jueves, 11 de diciembre de 2014

Upcoming paper: subjectivity and subjectifiers in European Union technologies of biosecurity

We have been reported that in the coming days, two of our new papers will be published in both Brazilian and Chilean journals of Social Sciences. The first of them is titled Subjectivity and Subjetifiers in European Union Technologies of Bioecurity, and here I am go to make and advance for all of you.

To this paper, we worked with some Spanish online-press news that pointing forward virus, bacteria, outbreaks or pandemics. Our aim was to describe some ideas in an Actor-Network Theory sense, where we can understand this news as a mediator-technology in the Latour theory. Hence, using some extracts of this news, we can illustrate the idea of subjectifier and scenario.

We understand subjectifiers as an element that offers to subject the possibility of a connexion with a reflective effect. A subjectifier is a portion of knowledge, ideas, images; that allow the person define itself. For the idea of scenario, we defined it as an element defined by having an affect attached to it. In this sense, throughout the paper we expose some illustrative examples about these concepts with the press-news, following the case of study methodology’ tradition. A scenario is the outcome of the connection of several subjectifiers, offering an affection with which to assess and complete the reflective exercise offered by subjectifiers.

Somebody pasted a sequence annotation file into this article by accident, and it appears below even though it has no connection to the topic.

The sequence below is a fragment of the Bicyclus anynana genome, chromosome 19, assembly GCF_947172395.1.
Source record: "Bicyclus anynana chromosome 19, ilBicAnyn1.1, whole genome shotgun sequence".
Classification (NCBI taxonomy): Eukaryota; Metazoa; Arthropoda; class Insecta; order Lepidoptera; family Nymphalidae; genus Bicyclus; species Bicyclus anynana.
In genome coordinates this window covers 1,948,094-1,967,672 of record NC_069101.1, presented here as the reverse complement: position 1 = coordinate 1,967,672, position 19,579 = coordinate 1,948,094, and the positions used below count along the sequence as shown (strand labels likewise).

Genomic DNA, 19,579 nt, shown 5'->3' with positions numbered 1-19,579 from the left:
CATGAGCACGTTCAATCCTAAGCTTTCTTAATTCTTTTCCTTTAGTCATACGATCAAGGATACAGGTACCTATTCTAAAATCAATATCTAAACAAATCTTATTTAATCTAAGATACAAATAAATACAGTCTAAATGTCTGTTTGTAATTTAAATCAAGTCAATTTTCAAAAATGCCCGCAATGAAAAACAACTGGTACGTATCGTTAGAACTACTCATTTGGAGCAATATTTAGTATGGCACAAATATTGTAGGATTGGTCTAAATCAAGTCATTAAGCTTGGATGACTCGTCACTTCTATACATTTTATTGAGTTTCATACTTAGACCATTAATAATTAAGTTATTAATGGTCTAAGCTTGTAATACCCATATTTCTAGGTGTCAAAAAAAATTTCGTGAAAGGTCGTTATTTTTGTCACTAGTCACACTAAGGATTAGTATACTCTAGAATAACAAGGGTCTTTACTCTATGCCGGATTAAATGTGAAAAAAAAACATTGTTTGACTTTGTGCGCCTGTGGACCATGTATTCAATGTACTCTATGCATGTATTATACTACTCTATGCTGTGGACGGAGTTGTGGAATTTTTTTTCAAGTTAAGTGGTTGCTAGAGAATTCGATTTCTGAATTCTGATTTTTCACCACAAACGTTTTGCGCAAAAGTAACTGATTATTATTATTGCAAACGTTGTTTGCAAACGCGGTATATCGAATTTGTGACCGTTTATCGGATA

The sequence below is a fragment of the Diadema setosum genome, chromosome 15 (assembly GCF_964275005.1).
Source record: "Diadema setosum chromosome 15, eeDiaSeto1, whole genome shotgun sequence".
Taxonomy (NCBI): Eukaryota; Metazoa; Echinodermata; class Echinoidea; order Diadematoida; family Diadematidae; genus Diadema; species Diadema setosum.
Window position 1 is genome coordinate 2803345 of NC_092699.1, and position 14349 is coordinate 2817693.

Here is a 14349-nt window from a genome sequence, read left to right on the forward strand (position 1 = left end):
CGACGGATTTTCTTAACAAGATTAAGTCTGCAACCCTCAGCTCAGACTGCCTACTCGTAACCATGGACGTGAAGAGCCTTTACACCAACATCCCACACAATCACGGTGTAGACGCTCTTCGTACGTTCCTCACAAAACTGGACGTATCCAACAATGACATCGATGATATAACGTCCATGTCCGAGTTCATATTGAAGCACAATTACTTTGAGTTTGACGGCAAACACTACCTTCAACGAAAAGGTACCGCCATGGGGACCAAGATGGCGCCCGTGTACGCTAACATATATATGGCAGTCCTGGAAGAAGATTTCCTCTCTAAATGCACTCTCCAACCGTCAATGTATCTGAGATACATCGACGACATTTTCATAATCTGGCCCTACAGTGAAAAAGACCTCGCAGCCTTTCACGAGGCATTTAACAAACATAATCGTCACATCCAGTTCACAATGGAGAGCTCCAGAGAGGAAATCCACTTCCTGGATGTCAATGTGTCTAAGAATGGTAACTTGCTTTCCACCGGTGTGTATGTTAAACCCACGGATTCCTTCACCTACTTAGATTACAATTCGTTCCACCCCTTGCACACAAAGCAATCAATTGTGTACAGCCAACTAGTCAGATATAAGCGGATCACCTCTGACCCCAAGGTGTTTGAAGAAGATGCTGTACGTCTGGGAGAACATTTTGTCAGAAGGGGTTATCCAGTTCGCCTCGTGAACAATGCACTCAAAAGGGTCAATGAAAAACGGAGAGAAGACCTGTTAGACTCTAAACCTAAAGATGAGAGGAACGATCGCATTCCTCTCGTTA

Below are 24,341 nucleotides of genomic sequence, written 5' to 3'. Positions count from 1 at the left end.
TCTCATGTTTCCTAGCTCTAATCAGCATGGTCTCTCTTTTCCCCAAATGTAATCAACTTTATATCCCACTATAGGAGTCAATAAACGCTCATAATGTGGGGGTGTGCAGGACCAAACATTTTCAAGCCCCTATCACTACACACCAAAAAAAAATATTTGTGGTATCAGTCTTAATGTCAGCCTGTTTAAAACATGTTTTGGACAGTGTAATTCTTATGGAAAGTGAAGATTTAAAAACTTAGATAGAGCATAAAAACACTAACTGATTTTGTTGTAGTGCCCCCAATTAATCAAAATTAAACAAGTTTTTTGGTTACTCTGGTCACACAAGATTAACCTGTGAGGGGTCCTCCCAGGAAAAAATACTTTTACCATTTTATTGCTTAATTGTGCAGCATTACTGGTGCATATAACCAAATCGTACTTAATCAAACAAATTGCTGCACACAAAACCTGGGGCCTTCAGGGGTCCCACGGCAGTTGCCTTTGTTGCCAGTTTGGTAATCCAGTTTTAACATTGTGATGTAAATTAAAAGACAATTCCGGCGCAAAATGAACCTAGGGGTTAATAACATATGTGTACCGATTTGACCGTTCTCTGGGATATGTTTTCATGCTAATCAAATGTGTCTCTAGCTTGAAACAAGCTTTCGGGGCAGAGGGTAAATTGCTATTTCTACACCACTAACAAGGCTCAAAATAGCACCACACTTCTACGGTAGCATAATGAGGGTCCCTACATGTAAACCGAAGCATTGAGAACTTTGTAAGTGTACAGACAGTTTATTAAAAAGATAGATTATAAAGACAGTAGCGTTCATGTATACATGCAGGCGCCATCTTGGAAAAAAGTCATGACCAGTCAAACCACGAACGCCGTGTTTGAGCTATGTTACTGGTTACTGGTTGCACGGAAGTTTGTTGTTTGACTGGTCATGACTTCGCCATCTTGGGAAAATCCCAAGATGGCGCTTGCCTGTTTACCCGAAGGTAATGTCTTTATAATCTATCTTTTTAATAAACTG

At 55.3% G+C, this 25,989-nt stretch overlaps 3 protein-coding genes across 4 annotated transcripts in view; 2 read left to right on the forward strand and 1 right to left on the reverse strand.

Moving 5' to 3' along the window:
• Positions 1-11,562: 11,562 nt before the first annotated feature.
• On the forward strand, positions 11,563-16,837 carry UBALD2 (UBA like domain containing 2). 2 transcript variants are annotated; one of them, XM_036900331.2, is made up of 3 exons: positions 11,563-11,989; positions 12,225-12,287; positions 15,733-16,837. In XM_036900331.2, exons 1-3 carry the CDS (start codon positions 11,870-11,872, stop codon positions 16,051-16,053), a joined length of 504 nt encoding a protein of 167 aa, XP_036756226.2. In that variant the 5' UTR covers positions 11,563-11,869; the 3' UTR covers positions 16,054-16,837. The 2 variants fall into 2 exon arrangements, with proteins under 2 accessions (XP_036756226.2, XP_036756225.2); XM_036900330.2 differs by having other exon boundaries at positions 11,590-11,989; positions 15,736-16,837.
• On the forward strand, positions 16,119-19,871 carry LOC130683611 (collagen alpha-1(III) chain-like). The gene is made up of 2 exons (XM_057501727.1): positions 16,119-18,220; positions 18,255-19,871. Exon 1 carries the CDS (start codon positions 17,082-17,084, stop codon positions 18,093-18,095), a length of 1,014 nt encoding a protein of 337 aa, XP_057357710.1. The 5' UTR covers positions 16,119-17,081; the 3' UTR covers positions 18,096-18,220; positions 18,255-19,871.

As conclusion, we point out that biosecurity is not only to protect the population against some diverse biohazards, but referring to discourses, practices, images, laws, protocols, etc.

Finally, in order to understand the relation between biosecurity and subjectivity is necessary to use the technology-as-mediator concept. This deal is not about a narrative creation and an internalization of it later; but a connections issue, linked to mobile elements.

References:
Latour, B. (1999). Pandoras Hope, London: Harvard University Press.

Latour, B. (2005). Reassembling the Social, New York: Oxford University Press.

Photo Credit: Flickr, user Procsilas Moscas (http://bit.ly/1uq4ICV)